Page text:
By Bob Nichols
On October 12, the Supreme Court heard argument in the case of Premo v. Moore, on appeal from the Ninth Circuit. The Ninth Circuit ruled that Moore’s Sixth Amendment rights were violated when his lawyer failed to suppress his confession, which was inadmissible because it was coerced by the police.
The Ninth Circuit based its decision on Fulminante v. Arizona (1991), which held that “the defendant’s own confession is probably the most probative and damaging evidence that can be admitted against him.” However, both parties before the Court argued the case under Hill v. Lockhart (1985), which holds that a guilty plea can only be challenged for ineffective assistance of counsel if the accused can show he is prejudiced by the faulty representation. In the case of a guilty plea, Hill requires the accused show there is a reasonable probability that, if properly advised, the accused would not have accepted the plea.
Oregon, joined by twenty-four other states as amici, argued that the Court should not lower the burden on the accused to show prejudice. The states argued that they would offer fewer plea deals if the pleas were subject to collateral attack. If Fulminante was allowed to create a presumption that the admitted confession did prejudice the defendant, they argued, it would be difficult for the states to show that the accused would have been convicted anyway. Would they have to re-litigate the case each time?
Though the Court appeared to side with Oregon, Justice Sotomayor noted that, at a minimum, Fulminante was relevant in that confessions are especially important evidence. This is especially so for plea deals, as the psychological effect of having already confessed makes it easy to extract a second confession in open court.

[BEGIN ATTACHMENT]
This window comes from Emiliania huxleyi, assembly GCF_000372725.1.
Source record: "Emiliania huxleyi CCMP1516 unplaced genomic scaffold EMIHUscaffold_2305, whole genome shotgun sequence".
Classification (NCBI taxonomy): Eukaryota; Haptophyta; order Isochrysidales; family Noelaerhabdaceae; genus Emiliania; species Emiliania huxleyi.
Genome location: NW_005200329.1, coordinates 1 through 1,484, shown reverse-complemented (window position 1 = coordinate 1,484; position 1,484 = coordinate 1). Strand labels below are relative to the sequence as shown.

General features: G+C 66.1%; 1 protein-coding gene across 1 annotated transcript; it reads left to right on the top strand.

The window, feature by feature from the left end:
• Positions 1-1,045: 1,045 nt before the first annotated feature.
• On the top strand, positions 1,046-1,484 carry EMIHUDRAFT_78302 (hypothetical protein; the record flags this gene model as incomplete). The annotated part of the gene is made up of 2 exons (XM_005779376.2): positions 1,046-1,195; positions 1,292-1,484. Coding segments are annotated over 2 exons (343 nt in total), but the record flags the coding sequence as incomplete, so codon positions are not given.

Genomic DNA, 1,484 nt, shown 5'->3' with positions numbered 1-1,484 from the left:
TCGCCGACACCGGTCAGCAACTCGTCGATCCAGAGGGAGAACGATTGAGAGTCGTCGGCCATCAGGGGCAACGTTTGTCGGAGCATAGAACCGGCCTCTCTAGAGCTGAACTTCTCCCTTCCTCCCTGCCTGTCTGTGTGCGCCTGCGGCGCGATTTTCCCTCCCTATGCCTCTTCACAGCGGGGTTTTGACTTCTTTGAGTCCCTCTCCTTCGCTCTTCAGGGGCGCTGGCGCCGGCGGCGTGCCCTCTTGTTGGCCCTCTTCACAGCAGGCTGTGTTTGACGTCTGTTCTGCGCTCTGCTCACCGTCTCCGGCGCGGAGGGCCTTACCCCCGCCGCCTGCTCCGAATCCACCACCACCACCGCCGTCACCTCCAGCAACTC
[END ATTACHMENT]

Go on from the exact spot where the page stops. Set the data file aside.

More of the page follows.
The Court should not limit the application of Fulminante here. This would undermine the Fifth Amendment, which is already tottering under the weight of Hudson, Thompkins, and other recent decisions.
Nobody wants murderers to go free, but it is reasonable to require the government to preserve other evidence if a potentially coerced confession leads to a plea bargain. When the Court tells the government what the Fifth and Sixth Amendments require, the government will know what evidence it must preserve, and the appellate courts will not have to rely on the government’s word that it would have been able to convict anyway. The real question is how much effort the government must make if it wants to imprison its people.
Suppression is a prophylactic, and it loses its effectiveness when unconstitutional evidence isn’t suppressed because court-provided defenders are understaffed. It would be easiest to prosecute people if they didn’t have any rights, but the people long ago decided that the government couldn’t compel the disclosure self-incriminating evidence. It can’t circumvent that requirement by providing a lawyer who is too overworked to notice.